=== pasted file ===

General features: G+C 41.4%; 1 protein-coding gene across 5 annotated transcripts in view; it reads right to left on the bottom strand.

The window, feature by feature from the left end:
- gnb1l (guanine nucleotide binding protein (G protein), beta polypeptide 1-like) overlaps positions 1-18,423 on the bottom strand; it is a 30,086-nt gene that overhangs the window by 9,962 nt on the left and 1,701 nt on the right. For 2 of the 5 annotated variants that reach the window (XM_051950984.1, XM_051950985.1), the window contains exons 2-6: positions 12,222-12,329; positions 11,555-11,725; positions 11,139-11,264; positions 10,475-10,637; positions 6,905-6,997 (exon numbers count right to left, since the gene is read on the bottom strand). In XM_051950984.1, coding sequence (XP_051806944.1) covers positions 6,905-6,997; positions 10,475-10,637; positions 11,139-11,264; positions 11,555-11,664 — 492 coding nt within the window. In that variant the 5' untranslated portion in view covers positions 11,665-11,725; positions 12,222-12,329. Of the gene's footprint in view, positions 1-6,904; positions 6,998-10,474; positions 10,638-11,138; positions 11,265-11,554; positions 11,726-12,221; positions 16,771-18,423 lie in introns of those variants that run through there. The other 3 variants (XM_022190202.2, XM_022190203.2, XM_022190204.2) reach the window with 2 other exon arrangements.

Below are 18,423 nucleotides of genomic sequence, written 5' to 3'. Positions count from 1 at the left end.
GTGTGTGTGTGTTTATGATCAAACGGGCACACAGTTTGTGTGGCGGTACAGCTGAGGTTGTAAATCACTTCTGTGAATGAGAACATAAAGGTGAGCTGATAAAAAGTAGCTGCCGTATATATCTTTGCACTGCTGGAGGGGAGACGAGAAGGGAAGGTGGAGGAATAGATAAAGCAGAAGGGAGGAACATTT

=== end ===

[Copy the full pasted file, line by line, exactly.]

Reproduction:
General features: G+C 41.4%; 1 protein-coding gene across 5 annotated transcripts in view; it reads right to left on the bottom strand.

The window, feature by feature from the left end:
- gnb1l (guanine nucleotide binding protein (G protein), beta polypeptide 1-like) overlaps positions 1-18,423 on the bottom strand; it is a 30,086-nt gene that overhangs the window by 9,962 nt on the left and 1,701 nt on the right. For 2 of the 5 annotated variants that reach the window (XM_051950984.1, XM_051950985.1), the window contains exons 2-6: positions 12,222-12,329; positions 11,555-11,725; positions 11,139-11,264; positions 10,475-10,637; positions 6,905-6,997 (exon numbers count right to left, since the gene is read on the bottom strand). In XM_051950984.1, coding sequence (XP_051806944.1) covers positions 6,905-6,997; positions 10,475-10,637; positions 11,139-11,264; positions 11,555-11,664 — 492 coding nt within the window. In that variant the 5' untranslated portion in view covers positions 11,665-11,725; positions 12,222-12,329. Of the gene's footprint in view, positions 1-6,904; positions 6,998-10,474; positions 10,638-11,138; positions 11,265-11,554; positions 11,726-12,221; positions 16,771-18,423 lie in introns of those variants that run through there. The other 3 variants (XM_022190202.2, XM_022190203.2, XM_022190204.2) reach the window with 2 other exon arrangements.

Below are 18,423 nucleotides of genomic sequence, written 5' to 3'. Positions count from 1 at the left end.
GTGTGTGTGTGTTTATGATCAAACGGGCACACAGTTTGTGTGGCGGTACAGCTGAGGTTGTAAATCACTTCTGTGAATGAGAACATAAAGGTGAGCTGATAAAAAGTAGCTGCCGTATATATCTTTGCACTGCTGGAGGGGAGACGAGAAGGGAAGGTGGAGGAATAGATAAAGCAGAAGGGAGGAACATTT